‘Specification of Miles Berry Obtaining Daguerreotype Portraits, &c. No 8194 AD 1839’ which states ‘the term of years therein mentioned, should and lawfully might make, use, exercise, and vend, within England, Wales, and the Town of Berwick-upon-Tweed, and in all Her Majesty’s Colonies and Plantations abroad, an Invention of “A New or Improved .... ”'.

‘Specification of Richard Beard Apparatus for Obtaining Likenesses, &c. No 8546 AD 1840’ which states ‘the term of years therein expressed, should and lawfully might make, use, exercise, and vend, within England, Wales, and the Town of Berwick-upon-Tweed, the Invention of “Improvements in ....”'.

With Beard acquiring the rights to the daguerreotype patent from Miles Berry he would have control of the process in the areas covered by the patent. In applying for a patent the prospective patentee could specify the area it covered, so including ‘Her Majesty’s Colonies and Plantations abroad’ would have incurred extra costs.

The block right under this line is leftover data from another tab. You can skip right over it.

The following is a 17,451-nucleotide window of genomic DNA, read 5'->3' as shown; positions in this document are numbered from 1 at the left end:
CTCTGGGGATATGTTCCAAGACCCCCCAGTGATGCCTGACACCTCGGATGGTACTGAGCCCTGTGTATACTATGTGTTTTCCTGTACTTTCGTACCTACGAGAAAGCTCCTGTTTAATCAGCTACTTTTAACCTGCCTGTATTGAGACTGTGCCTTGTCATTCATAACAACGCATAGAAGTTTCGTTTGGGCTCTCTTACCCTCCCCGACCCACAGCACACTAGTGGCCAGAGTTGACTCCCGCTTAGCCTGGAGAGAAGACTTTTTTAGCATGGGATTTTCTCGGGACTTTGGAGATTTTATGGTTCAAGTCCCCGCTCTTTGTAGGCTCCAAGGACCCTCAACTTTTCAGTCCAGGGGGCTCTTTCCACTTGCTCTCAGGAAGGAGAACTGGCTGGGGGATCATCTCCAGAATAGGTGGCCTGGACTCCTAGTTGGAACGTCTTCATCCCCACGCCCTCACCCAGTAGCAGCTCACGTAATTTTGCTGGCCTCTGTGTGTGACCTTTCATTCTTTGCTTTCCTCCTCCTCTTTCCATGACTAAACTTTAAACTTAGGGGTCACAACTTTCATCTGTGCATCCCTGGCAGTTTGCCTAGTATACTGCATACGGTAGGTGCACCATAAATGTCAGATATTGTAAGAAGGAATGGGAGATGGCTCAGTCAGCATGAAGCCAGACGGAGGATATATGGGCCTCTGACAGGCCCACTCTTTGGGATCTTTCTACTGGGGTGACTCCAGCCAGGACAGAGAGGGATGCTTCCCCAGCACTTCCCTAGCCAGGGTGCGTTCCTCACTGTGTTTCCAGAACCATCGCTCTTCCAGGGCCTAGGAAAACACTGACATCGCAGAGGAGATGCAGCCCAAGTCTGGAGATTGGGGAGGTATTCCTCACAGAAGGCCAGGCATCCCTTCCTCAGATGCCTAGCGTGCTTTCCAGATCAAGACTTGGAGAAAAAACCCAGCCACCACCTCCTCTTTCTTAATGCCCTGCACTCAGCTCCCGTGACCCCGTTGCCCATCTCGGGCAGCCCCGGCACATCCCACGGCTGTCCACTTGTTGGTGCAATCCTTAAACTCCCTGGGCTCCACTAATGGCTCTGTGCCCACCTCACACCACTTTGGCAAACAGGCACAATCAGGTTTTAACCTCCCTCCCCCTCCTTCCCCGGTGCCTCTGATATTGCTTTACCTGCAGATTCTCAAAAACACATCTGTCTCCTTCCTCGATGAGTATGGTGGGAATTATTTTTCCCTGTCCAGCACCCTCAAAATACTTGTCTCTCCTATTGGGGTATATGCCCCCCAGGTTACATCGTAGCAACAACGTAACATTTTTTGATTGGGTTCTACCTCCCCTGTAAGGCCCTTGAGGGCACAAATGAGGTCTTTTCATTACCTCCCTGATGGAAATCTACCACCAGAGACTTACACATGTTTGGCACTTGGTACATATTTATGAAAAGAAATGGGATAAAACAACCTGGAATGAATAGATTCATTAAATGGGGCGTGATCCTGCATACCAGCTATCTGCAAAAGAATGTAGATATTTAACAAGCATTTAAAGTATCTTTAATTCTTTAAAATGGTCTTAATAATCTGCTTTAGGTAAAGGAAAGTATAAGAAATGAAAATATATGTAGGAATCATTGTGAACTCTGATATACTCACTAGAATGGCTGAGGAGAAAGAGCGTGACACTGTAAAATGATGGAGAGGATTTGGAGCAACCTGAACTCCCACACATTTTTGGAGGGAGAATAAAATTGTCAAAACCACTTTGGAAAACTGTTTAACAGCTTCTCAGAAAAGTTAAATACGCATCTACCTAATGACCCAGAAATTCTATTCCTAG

Bob
Hi Gael,

I have been doing a lot of research recently on Beard's Scottish and Irish Patents - the results are published in the latest Daguerreian Annual - and I have to tell you Beard did patent his 'Improvements' in both Ireland and Scotland. This probably means that the Scots and Irish were free to use Daguerre's original specification, but not Beard's 'Improvements'. There is, however, no record of beard ever enforcing his patents, so one is left wondering why on earth he went to the time and expense of protecting his invention. The relevant documents are Scottish Patent 144 of December 2nd 1840 (National Archives of Scotland, document number C20-40-144) This is, in fact, an earlier version of Beard’s English Patent No.8546 granted ten days later on December 12th º reflecting the much smaller workload of the Scottish Patent Office which meant they processed it more quickly. The other two are Scottish Patent No.148, 1841 (National Archives of Scotland, document number C20-41-148) and Irish Patent No.229 1840, exact date uncertain, but around the same time as the 1840 Scottish and English patents, and presumably covering the same 'Improvements'. The original document was lost in a fire in 1922.